The administration said that as American manufacturing capacity increases, fewer waivers will need to be issued.

    The new guidelines will also allow the government to monitor the share of federal procurement dollars going to American workers and factories, something that has not been possible up to now.

    The White House expects that besides creating good manufacturing jobs, the Buy America requirement will alleviate supply chain congestion and reduce imports from China.

    Language in the bipartisan infrastructure law specifies that beginning on May 14, none of the funds allocated to federal agencies for new projects may be spent “unless all of the iron, steel, manufactured products, and construction materials used in the project are produced in the United States.”

    “From Day One, every action I’ve taken to rebuild our economy has been guided by one principle: Made in America,” Biden said in a speech last Thursday in Greensboro, N.C.

    “It takes a federal government that doesn’t just give lip service to buying American but actually takes action.”
    Back to Stories Covered


    Salvage teams have succeeded in freeing MV EVER FORWARD, the containership that became lodged in the Chesapeake Bay five weeks ago.

    The vessel was sailing from Baltimore to Norfolk when it grounded near Craighill Channel on March 13.

    After two attempts to free it were unsuccessful, salvors decided to dredge the sediment to a depth of 43 feet and unload some of the 5,000 containers the ship was carrying.

    Early Sunday morning, the team took advantage of a high tide to tow it off the bank.

    Photos showed at least four tugs pulling on the bow, with four additional tugs standing by to assist.

    In a statement, the Coast Guard said that more than 200,000 cubic yards of material had been removed and 500 containers had been lightered off the ship.

    The EVER FORWARD became stuck about a year after the EVER GIVEN, one of the world’s largest container ships, grounded in the Suez Canal, causing a historic traffic backup.
    Back to Stories Covered


    The crew of DELTA DEANNA came to the aid of a Singapore-flagged containership that had lost power in rough weather after departing San Francisco Bay on April 8.

    Video footage shows the DELTA DEANNA approach the massive containership and pass tow lines to members of the 21-person crew.

    Once the lines and anchors were secured, the tug began towing the 564-foot ship to an anchorage in San Francisco Bay.

    Aboard the DELTA DEANNA were Captains Mike Peery and Mike Harbarth, Mates Joe Cotton and Jeff Ditter and Deckhands Bruce McBride and Rob Johnson.

    If you haven’t seen the footage yet, check out Wan Hai 176 Rescue Tow.
    Back to Stories Covered


    Please click this link to take the MM&P STCW Work/Rest Hour Compliance Survey.

    The survey is specifically geared to members and applicants who have worked under the Maersk Line Limited and E-Ships contracts.

    The survey is anonymous.

    Please answer the questions honestly. Thank you for your participation.
    Back to Stories Covered


    The American Maritime Partnership has issued a resounding “clapback” to Jones Act detractors seeking to blame our industry for the high price of gas.

    AMP reminds critics that shipping American is responsible for less than a penny of the average cost of a gallon of regular gas. (The rest is made up of the cost of crude oil, taxes, distribution and refining.)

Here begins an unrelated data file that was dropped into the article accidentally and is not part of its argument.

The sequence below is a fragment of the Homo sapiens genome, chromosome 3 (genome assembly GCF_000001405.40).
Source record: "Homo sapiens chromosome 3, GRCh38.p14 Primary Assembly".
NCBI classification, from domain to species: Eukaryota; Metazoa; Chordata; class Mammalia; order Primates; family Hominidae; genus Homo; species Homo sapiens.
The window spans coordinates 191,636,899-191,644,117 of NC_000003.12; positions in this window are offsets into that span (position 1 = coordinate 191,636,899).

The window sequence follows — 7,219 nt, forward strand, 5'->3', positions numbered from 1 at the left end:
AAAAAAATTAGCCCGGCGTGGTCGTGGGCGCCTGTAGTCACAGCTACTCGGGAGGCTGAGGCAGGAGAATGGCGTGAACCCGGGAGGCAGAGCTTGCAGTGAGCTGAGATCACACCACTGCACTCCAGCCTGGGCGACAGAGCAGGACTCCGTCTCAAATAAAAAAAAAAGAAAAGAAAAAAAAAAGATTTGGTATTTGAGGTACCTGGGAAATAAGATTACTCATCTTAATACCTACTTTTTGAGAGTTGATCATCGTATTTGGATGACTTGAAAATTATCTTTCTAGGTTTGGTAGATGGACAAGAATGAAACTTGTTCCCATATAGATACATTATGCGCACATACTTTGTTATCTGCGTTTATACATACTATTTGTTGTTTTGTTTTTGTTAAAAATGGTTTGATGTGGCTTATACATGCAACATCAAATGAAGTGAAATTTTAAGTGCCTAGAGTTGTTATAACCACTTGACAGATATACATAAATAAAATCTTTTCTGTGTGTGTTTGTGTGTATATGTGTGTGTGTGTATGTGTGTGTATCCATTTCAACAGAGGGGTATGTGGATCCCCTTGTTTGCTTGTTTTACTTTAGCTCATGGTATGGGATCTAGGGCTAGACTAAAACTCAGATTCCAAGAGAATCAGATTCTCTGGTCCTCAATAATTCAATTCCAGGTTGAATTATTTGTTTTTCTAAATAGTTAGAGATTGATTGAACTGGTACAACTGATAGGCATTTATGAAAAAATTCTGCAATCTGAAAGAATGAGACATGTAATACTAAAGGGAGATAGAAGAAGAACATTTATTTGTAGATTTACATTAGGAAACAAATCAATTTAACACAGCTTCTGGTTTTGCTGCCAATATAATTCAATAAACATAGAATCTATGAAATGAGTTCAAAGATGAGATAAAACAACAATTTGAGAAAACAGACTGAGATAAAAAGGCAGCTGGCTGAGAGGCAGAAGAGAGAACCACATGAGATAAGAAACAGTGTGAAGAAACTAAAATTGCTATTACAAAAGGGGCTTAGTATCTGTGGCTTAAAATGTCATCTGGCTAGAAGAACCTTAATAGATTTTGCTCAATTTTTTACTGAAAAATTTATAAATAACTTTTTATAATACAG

MM&P and MIRAID are members of the American Maritime Partnership, a nationwide coalition that recognizes the importance of the domestic maritime industry to our nation’s economy, defense and homeland security.

    Check out the new AMP infographic on the cost components of one gallon of regular gas.

    And remember: American maritime is a cost-efficient way to transport fuel.
    Back to Stories Covered


    There will be a membership meeting in the Charleston hall at 1200 on Tuesday, May 3.

    MM&P International Secretary-Treasurer Don Josberger and Atlantic Ports Vice President Tom Larkin will participate.

    All members and applicants in the area are encouraged to attend the meeting.

    The Charleston Hall is located at 1481 Tobias Gadson Blvd., Suite 2C, Charleston, SC 29407-4794.

    The phone number is: 843-766-3565.
    Back to Stories Covered


    There will be a virtual meeting of the Atlantic Maritime Group from 1100 to 1300 on Wednesday, May 4.

    Attendance will be limited to members in good standing.

    The link to access the meeting will be distributed in the coming days.
    Back to Stories Covered


    MITAGS East is seeking a part-time simulator operator to work a maximum of 1000 hours per year per contract at a minimum salary of $19.00 to $23.88 per hour.

    The position entails preparation and operation of the ship and tug simulators in support of classroom instruction and research, including correction of technical issues that may occur during operations and assisting engineers in simulation system checks and problem solving.

    Desired qualifications include a background or degree in computer science/engineering/gaming or related fields and knowledge of, or work experience in, the field of maritime or aviation.

    Position may require some travel to MITAGS West or other sites and company locations as directed.

    If you are interested, please submit a cover letter with your resume to MITAGS-MCC Human Resource Manager Jane Sibiski, jsibiski@mitags.org
    Back to Stories Covered


    Full COVID vaccination is mandatory for everyone attending training on campus at MITAGS East and MITAGS West.